ShanLizLuv | Nov 2, 2010 |
6 March 2001
The Venus Throw
Steven Saylor

I am developing a passion for these stories of ancient Rome, with Gordianus the finder, in this book an older man, now married to his former slave, and with two adopted sons from previous adventure. This one concerns the attempts of the Romans to take over the Egypt of the Ptolemies, and the murder of an ambassador to Rome from Egypt. It turns out it was done by Gordianus' daughter for very private reasons of his wife, but the suspects are all well known to the history of the time. Clodia and Clodius of the ancient Clodii family are the main protagonists, and there is another trial by Cicero, referring again to his orations. ( )
  neurodrew | Aug 25, 2009 |
This is a great series if you like history and detective fiction! ( )
  Lucylocket | Jul 7, 2009 |
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Amazon.com Product Description (ISBN 0312957785, Mass Market Paperback)

On a chill January evening in 56 B.C. , two strange visitors to Rome—an Egyptian ambassador and a eunuch priest—seek out Gordianus the Finder whose specialty is solving murders. But the ambassador, a philosopher named Dio, has come to ask for something Gordianus cannot give—help in staying alive. Before the night is out, he will be murdered.

Now Gordianus begins his most dangerous case. Hired to investigate Dio's death by a beautiful woman with a scandalous reputation, he will follow a trail of political intrigue into the highest circles of power and the city's most hidden arenas of debauchery. There Gordianus will learn nothing is as it seems—not the damning evidence he uncovers, not the suspect he sends to trial, not even the real truth behind Dio's death which lies in secrets—not of state, but of the heart.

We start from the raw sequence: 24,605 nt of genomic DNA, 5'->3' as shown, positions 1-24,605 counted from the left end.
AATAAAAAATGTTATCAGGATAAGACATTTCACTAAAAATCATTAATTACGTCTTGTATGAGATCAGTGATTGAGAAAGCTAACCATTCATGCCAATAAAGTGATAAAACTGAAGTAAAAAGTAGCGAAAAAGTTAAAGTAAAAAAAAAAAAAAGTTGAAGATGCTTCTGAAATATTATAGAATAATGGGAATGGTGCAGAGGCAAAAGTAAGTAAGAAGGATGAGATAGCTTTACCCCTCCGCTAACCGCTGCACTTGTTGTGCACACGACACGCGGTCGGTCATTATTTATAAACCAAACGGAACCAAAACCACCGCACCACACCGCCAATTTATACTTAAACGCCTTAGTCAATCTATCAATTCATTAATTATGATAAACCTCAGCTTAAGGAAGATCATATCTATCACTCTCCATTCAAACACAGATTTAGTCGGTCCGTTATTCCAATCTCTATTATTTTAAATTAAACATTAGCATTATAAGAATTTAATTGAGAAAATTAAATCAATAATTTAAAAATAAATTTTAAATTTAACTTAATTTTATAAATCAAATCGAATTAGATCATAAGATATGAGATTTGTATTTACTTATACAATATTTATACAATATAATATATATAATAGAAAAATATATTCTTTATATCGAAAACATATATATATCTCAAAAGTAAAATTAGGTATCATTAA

(retrieved from Amazon Mon, 30 Sep 2013 13:51:23 -0400)

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"On a chill January evening in 56 B.C., two strange visitors to Rome -- an Egyptian ambassador and a eunuch priest -- seek out Gordianus the Finder whose specialty is solving murders. But the ambassador, a philosopher named Dio, has come to ask for something Gordianus cannot give -- help in staying alive. Before the night is out, he will be murdered. Now Gordianus begins his most dangerous case. Hired to investigate Dio's death by a beautiful woman with a scandalous reputation, he will follow a trail of political intrigue into the highest circles of power and the city's most hidden arenas of debauchery. There Gordianus will learn nothing is as it seems -- not the damning evidence he uncovers, not the suspect he sends to trial, not even the real truth behind Dio's death which lies in secrets -- not of state but of the heart"--P. [4] of cover.… (more)